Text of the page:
Forging the Ring of Fire
A photographer and videographer embarks on a grand adventure climbing and snowboarding a dozen volcanoes across three states behind the trusty wheel of his customized school bus
Nick Cahill swings open the cantilevered glass doors of his 1988 Thomas Built Mighty Mite and steps into the driver’s seat. From the outside, the 23-foot-long adventure steed’s hood looks like it may have once delivered bread to grocery stores. The rest of the bus looks like it shuttled children to elementary school. But on the inside, the reclaimed wood cabinets and countertops make it appear much more akin to a typical Tahoe basecamp on wheels. Except this is the furthest thing from a glossy adventure van. With a 2004 Chevy 6.0 fuel-injected V8, essentially the same motor as a Corvette only with an iron block instead of aluminum, and a Hummer transmission swapped in, the bus has been Frankenstein-ed into a beast.
“It’s loud and it’s bumpy and rattly, but it drives fast,” says Cahill. Even with the aerodynamics of an NFL lineman, the bus can cruise at 85 miles per hour up Donner Pass if called upon, says Cahill.
Cahill’s story as a photographer and videographer is intertwined with this beast.
It is a vehicle the 34-year-old Donner Summit resident happened upon one week before unexpectedly landing a National Geographic cover photo—a lifetime dream for any photographer—and one that has carried him and a close cadre of friends to Black Rock revelry at Burning Man year after year. But it was one of Cahill’s latest adventures—an epic month-long journey hopscotching volcanoes that became a video series called the Ring of Fire—where the bright blue bus and its owner found a new direction and renewed inspiration after the pandemic upended the world.
Inside the bus, the wood flooring that Cahill meticulously wiped clean is now coated in a fine powder. It’s a reminder of the rig’s recent pilgrimage to the playa, where its welded-on oversized steel roof served as a Burning Man dance floor suspended 8 feet over the alkali. The vibrations from a recent photography trip caused the fine white dust to rise through the Mighty Mite’s cracks and crevices, reemerging as a remembrance of the end-of-summer festival.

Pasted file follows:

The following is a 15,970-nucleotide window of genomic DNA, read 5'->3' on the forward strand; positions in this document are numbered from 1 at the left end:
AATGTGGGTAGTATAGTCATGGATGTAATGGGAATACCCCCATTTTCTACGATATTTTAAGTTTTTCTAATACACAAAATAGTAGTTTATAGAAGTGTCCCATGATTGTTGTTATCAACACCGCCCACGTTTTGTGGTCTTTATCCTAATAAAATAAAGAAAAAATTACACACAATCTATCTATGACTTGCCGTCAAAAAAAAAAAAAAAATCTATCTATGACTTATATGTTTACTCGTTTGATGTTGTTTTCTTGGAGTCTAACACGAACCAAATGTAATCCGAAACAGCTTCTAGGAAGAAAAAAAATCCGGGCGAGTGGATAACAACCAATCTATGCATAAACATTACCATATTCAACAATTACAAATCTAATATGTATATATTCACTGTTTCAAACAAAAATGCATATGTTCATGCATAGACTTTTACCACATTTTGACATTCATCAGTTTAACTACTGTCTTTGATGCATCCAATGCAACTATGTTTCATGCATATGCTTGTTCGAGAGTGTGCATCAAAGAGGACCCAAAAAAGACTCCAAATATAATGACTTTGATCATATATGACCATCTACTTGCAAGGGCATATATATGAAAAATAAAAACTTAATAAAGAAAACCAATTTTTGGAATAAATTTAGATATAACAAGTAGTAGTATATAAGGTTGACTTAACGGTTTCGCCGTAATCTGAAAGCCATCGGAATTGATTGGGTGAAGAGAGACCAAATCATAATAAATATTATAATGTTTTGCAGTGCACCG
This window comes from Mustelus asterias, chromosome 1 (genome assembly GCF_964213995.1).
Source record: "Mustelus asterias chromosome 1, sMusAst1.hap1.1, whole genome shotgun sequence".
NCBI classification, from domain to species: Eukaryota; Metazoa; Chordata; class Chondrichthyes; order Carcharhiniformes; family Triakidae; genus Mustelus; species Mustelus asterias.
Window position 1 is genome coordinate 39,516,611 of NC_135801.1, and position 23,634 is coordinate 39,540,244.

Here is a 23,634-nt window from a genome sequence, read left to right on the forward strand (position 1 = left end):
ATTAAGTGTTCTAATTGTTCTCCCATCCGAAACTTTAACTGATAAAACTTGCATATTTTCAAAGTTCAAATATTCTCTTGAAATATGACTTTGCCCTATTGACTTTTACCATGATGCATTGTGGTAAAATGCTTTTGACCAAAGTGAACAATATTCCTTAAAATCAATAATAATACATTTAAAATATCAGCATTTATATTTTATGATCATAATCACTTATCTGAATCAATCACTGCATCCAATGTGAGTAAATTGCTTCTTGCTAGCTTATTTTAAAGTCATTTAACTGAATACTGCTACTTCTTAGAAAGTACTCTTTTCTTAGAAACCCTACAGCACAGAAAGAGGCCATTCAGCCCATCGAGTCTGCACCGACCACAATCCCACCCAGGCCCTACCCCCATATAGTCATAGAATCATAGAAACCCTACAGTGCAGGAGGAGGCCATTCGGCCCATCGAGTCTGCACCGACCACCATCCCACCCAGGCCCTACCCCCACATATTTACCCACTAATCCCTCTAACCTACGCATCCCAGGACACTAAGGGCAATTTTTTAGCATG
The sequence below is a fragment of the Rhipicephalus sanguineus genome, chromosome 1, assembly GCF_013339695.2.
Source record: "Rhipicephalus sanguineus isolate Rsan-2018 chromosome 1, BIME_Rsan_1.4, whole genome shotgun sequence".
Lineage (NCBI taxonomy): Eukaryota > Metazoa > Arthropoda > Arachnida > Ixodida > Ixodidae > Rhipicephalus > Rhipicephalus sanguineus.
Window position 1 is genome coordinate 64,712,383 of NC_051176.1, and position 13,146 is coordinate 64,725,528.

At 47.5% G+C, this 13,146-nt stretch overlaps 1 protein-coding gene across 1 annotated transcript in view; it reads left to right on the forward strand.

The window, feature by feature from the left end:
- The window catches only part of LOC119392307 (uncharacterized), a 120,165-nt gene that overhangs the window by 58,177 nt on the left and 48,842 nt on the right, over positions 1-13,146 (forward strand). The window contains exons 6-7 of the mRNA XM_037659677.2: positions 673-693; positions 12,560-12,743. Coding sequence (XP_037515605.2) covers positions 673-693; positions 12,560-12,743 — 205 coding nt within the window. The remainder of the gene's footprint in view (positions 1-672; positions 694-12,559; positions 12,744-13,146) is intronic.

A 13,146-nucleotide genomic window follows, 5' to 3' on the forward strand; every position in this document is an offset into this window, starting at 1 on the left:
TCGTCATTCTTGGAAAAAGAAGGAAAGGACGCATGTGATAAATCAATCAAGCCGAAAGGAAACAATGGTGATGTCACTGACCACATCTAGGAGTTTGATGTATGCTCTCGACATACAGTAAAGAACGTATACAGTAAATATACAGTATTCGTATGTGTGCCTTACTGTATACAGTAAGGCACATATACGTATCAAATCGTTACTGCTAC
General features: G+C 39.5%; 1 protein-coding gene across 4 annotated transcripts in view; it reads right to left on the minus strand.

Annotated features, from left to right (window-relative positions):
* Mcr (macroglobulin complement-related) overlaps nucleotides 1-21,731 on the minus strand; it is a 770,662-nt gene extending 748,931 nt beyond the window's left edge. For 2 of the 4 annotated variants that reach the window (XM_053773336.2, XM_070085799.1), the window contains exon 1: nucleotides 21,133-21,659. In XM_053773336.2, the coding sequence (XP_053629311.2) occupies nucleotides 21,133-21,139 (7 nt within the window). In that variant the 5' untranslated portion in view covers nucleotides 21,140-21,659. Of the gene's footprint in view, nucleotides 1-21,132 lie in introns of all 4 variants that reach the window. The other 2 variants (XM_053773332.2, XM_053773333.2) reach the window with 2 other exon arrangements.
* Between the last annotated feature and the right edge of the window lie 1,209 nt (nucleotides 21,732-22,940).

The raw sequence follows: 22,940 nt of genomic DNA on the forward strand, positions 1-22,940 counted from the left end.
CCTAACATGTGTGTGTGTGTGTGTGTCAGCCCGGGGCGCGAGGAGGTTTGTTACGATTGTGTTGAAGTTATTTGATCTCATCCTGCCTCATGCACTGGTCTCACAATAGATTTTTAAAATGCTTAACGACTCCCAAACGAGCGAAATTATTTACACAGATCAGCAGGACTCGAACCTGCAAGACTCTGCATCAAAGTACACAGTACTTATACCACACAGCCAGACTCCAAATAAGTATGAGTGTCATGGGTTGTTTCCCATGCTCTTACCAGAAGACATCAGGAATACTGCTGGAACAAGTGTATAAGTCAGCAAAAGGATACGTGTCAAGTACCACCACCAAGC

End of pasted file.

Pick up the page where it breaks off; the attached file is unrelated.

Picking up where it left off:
Burning Man was the original motivation that caused Cahill and his longtime girlfriend, Jessica Perez, to scoop up the Thomas Built in 2015. The couple found it in the rural Nevada town of Yerington, rusting into retirement as extra storage space on a desert property. They bought the bus for $1,000 and set to work rebuilding it piece by piece.
One week after driving it off the Yerington property, Cahill received word from National Geographic. At first he thought it was a joke, a clever prank from his friends. But it was true. His night sky exposure of Tahoe’s East Shore with the Milky Way splayed out over the lake’s tranquil waters landed on the cover of one of the nation’s most respected and storied magazines.
The bus, the magazine cover and a trip to Mount Shasta with his mountain guide brother would all plant the seeds that sprouted into Ring of Fire during the deepest doldrums of the pandemic. And for the bus, motoring to 12 volcanoes across three states, ferrying passengers to over 63,000 feet of climbing and snowboarding, was perhaps the culmination of the vehicle’s slow transformation into an adventurer’s dream.
“I purchased [the bus] and a week later I got the email about Nat Geo, which was kind of a sign that the leap of faith was sort of the right choice,” says Cahill.
Cahill hatched the Ring of Fire plan from the couch of his Soda Springs home in 2020. Professional photography and videography gigs had ground to a halt during the pandemic, and he had time. Despite being a seasoned adventurer—Cahill is an experienced skydiver and amateur wingsuit flyer, among many other outdoor pursuits—he had limited snowboard mountaineering experience.